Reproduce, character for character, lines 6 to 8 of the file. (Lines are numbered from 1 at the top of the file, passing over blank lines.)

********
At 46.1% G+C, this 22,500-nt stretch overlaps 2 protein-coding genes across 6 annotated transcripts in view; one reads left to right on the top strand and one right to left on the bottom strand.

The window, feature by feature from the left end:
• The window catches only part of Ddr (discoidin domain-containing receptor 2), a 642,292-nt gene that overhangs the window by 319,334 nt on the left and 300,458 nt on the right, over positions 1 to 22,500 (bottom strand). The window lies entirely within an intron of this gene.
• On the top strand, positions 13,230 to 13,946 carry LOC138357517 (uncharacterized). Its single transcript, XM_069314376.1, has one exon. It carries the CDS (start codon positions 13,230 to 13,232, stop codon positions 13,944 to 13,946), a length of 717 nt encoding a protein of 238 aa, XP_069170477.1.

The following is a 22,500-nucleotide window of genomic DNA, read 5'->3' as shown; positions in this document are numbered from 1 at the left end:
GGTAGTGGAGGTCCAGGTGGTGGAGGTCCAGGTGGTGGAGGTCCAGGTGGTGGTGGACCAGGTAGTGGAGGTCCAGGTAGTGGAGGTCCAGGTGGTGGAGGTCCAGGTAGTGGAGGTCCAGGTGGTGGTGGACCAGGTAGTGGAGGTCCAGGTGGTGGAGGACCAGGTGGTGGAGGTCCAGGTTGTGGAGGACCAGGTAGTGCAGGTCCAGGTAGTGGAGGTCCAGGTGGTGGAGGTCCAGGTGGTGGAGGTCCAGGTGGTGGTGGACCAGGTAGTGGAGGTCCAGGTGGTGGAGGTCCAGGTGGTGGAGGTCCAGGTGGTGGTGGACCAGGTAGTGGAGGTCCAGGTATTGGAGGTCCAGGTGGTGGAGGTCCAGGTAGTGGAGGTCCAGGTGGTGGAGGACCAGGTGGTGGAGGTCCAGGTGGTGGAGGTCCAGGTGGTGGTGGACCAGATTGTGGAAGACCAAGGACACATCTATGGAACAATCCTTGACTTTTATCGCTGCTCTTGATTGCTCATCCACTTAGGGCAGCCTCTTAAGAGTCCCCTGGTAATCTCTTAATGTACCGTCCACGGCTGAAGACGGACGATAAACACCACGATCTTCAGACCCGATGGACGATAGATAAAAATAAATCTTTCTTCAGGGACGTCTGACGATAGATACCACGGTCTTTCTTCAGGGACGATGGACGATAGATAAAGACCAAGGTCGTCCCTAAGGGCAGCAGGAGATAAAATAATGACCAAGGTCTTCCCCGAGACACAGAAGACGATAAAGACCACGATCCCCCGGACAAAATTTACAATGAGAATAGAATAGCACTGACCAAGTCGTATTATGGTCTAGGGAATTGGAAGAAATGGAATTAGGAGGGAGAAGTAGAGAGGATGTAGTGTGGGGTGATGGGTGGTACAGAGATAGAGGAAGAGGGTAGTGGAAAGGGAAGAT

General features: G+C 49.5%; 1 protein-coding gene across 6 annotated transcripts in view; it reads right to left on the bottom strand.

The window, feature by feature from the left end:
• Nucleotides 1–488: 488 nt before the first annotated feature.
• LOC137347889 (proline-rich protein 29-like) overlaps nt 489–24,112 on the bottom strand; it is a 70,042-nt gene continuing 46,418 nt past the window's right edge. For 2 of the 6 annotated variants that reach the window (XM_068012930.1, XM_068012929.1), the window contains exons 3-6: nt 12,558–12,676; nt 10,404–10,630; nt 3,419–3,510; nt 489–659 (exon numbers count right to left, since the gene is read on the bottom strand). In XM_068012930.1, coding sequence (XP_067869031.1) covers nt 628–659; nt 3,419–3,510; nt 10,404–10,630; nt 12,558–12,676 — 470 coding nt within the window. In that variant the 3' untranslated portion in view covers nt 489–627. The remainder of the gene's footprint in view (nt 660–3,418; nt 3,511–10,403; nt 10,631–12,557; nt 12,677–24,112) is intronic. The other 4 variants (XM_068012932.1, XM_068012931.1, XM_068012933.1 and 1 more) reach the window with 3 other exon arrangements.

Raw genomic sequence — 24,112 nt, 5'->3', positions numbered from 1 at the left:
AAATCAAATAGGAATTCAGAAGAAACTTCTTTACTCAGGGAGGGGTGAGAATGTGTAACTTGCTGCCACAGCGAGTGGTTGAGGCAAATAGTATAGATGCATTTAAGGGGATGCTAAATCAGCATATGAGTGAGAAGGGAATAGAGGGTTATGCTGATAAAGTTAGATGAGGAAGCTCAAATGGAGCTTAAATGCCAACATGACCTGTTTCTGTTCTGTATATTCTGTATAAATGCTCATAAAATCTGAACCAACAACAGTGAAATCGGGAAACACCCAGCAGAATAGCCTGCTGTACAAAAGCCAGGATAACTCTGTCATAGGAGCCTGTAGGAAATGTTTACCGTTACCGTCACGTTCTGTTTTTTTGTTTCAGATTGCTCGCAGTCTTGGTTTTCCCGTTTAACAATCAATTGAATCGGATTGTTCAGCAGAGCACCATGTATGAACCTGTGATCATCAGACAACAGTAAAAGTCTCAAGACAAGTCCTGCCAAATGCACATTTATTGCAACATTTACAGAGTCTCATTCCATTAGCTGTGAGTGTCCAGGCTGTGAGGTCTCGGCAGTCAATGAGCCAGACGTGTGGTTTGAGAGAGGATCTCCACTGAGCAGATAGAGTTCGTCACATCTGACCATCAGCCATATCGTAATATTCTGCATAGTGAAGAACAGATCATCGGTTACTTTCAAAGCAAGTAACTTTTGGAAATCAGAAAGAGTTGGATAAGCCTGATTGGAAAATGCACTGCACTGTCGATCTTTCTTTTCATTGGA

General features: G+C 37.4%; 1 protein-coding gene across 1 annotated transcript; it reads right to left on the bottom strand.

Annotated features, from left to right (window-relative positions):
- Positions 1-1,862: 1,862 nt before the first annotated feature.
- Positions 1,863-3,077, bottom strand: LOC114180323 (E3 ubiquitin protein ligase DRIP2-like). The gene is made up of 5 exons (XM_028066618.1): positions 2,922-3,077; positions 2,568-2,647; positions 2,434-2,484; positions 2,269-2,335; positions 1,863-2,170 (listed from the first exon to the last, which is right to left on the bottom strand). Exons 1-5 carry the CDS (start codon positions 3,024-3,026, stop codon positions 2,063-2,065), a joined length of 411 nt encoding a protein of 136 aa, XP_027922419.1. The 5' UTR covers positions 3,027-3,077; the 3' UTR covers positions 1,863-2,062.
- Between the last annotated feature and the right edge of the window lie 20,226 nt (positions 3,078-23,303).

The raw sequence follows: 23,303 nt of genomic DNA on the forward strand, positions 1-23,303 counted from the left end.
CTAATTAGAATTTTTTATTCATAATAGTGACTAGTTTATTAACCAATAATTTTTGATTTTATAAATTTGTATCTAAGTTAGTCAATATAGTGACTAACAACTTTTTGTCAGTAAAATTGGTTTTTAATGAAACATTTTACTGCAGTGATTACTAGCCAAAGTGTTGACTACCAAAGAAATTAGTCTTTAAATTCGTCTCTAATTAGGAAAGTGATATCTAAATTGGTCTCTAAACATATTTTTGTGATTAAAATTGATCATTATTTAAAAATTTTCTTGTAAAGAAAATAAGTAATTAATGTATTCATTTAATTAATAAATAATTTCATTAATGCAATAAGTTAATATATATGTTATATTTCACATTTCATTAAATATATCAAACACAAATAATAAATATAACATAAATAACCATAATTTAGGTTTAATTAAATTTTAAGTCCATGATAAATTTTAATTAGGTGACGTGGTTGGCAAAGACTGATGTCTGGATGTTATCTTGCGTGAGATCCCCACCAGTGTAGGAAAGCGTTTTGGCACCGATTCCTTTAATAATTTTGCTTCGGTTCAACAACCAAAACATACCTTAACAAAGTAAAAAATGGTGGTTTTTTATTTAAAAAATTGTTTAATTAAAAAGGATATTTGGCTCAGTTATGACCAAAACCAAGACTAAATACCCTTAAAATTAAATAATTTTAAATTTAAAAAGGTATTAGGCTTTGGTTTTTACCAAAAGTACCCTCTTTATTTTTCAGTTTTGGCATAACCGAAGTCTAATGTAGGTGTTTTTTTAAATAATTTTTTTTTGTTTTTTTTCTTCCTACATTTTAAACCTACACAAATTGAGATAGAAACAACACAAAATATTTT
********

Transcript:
GGTAGTGGAGGTCCAGGTGGTGGAGGTCCAGGTGGTGGAGGTCCAGGTGGTGGTGGACCAGGTAGTGGAGGTCCAGGTAGTGGAGGTCCAGGTGGTGGAGGTCCAGGTAGTGGAGGTCCAGGTGGTGGTGGACCAGGTAGTGGAGGTCCAGGTGGTGGAGGACCAGGTGGTGGAGGTCCAGGTTGTGGAGGACCAGGTAGTGCAGGTCCAGGTAGTGGAGGTCCAGGTGGTGGAGGTCCAGGTGGTGGAGGTCCAGGTGGTGGTGGACCAGGTAGTGGAGGTCCAGGTGGTGGAGGTCCAGGTGGTGGAGGTCCAGGTGGTGGTGGACCAGGTAGTGGAGGTCCAGGTATTGGAGGTCCAGGTGGTGGAGGTCCAGGTAGTGGAGGTCCAGGTGGTGGAGGACCAGGTGGTGGAGGTCCAGGTGGTGGAGGTCCAGGTGGTGGTGGACCAGATTGTGGAAGACCAAGGACACATCTATGGAACAATCCTTGACTTTTATCGCTGCTCTTGATTGCTCATCCACTTAGGGCAGCCTCTTAAGAGTCCCCTGGTAATCTCTTAATGTACCGTCCACGGCTGAAGACGGACGATAAACACCACGATCTTCAGACCCGATGGACGATAGATAAAAATAAATCTTTCTTCAGGGACGTCTGACGATAGATACCACGGTCTTTCTTCAGGGACGATGGACGATAGATAAAGACCAAGGTCGTCCCTAAGGGCAGCAGGAGATAAAATAATGACCAAGGTCTTCCCCGAGACACAGAAGACGATAAAGACCACGATCCCCCGGACAAAATTTACAATGAGAATAGAATAGCACTGACCAAGTCGTATTATGGTCTAGGGAATTGGAAGAAATGGAATTAGGAGGGAGAAGTAGAGAGGATGTAGTGTGGGGTGATGGGTGGTACAGAGATAGAGGAAGAGGGTAGTGGAAAGGGAAGAT

General features: G+C 49.5%; 1 protein-coding gene across 6 annotated transcripts in view; it reads right to left on the bottom strand.

The window, feature by feature from the left end: